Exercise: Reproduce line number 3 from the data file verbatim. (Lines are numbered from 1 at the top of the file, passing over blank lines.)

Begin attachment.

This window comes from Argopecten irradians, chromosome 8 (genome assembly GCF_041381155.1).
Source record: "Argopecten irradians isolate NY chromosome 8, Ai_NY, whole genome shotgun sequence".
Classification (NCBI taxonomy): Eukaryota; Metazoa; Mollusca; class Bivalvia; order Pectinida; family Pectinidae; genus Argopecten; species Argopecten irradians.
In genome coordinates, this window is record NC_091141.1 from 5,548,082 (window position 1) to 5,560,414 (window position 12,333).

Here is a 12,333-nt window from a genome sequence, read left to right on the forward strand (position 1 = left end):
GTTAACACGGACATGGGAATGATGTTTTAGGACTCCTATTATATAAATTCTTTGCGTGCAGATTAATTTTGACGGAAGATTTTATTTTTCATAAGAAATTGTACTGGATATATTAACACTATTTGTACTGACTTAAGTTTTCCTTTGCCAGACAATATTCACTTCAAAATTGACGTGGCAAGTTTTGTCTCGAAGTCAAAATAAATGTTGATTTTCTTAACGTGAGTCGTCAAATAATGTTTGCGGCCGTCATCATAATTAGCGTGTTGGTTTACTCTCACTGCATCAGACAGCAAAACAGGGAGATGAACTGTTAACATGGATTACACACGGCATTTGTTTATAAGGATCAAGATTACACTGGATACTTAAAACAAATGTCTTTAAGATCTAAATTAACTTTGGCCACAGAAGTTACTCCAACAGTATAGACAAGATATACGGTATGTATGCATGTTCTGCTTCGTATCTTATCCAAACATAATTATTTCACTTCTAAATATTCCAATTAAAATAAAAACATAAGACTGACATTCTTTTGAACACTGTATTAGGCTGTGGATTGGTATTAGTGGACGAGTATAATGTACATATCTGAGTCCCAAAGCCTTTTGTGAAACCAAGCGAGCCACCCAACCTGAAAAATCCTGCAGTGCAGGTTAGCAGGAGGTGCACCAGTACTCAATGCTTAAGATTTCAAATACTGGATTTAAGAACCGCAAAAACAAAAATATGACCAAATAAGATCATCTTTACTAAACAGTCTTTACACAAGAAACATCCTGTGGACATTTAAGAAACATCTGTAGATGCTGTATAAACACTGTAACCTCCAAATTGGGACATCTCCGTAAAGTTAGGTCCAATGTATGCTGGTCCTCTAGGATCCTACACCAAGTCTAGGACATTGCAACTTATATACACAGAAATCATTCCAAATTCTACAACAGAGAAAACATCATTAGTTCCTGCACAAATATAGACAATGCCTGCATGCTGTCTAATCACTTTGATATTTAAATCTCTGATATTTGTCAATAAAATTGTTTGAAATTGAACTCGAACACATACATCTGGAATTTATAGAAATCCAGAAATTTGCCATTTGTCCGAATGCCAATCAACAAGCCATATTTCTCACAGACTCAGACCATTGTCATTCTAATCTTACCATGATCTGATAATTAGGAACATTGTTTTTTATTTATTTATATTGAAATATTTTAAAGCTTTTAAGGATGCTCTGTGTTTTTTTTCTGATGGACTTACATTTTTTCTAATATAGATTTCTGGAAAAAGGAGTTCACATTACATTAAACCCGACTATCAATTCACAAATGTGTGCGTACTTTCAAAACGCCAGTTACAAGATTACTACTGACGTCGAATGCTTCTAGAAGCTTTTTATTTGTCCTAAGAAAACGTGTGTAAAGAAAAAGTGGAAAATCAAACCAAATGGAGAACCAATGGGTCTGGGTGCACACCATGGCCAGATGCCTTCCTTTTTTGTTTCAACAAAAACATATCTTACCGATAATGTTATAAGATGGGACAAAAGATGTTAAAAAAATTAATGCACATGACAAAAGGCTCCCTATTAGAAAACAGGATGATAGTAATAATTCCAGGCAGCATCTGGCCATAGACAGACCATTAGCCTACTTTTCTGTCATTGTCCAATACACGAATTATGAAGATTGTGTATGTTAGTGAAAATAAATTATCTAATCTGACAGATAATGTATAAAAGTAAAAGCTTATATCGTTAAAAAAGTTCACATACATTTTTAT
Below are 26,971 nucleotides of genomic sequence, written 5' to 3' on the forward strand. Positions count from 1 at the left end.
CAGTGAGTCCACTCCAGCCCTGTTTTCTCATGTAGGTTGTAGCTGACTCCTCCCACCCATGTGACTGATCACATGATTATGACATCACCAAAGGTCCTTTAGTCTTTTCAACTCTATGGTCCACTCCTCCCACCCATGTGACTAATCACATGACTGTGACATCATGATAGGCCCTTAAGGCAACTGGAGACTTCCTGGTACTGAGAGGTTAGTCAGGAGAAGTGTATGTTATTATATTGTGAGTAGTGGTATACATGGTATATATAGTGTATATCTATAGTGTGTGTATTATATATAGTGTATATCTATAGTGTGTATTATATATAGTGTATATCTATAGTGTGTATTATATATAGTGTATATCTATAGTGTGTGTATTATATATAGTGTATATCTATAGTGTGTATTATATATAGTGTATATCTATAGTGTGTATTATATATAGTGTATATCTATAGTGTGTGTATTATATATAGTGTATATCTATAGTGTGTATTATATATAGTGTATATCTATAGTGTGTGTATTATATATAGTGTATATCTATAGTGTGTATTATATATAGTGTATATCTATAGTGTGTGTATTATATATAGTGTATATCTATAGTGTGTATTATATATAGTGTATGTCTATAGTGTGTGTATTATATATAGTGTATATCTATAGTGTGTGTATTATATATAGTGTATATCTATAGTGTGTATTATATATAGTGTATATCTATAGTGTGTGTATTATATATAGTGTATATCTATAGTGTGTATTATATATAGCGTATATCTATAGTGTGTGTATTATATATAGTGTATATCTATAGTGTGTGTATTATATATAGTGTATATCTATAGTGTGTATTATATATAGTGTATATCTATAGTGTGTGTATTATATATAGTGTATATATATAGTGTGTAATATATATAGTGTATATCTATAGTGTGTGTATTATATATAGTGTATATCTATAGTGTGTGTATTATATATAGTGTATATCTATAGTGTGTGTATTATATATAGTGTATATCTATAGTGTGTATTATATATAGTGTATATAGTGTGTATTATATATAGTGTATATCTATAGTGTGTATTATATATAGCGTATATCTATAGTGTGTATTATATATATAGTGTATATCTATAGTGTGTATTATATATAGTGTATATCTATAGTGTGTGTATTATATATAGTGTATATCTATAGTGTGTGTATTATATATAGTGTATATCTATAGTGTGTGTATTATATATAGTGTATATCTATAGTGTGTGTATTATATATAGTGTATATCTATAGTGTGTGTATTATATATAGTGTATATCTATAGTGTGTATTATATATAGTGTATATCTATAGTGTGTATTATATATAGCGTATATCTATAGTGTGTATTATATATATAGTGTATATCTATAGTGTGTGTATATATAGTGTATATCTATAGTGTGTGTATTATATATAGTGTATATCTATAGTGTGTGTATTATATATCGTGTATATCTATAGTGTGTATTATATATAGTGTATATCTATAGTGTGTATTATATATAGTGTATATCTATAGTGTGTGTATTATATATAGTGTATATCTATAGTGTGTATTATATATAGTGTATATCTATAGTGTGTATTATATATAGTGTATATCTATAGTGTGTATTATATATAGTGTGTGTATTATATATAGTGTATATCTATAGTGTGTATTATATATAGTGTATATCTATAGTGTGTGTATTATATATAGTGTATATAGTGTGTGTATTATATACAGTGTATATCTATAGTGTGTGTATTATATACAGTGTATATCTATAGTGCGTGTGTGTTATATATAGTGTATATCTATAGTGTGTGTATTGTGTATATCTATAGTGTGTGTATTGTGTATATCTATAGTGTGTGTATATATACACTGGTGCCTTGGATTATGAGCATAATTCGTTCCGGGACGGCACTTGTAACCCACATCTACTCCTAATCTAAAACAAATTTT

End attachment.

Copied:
Classification (NCBI taxonomy): Eukaryota; Metazoa; Mollusca; class Bivalvia; order Pectinida; family Pectinidae; genus Argopecten; species Argopecten irradians.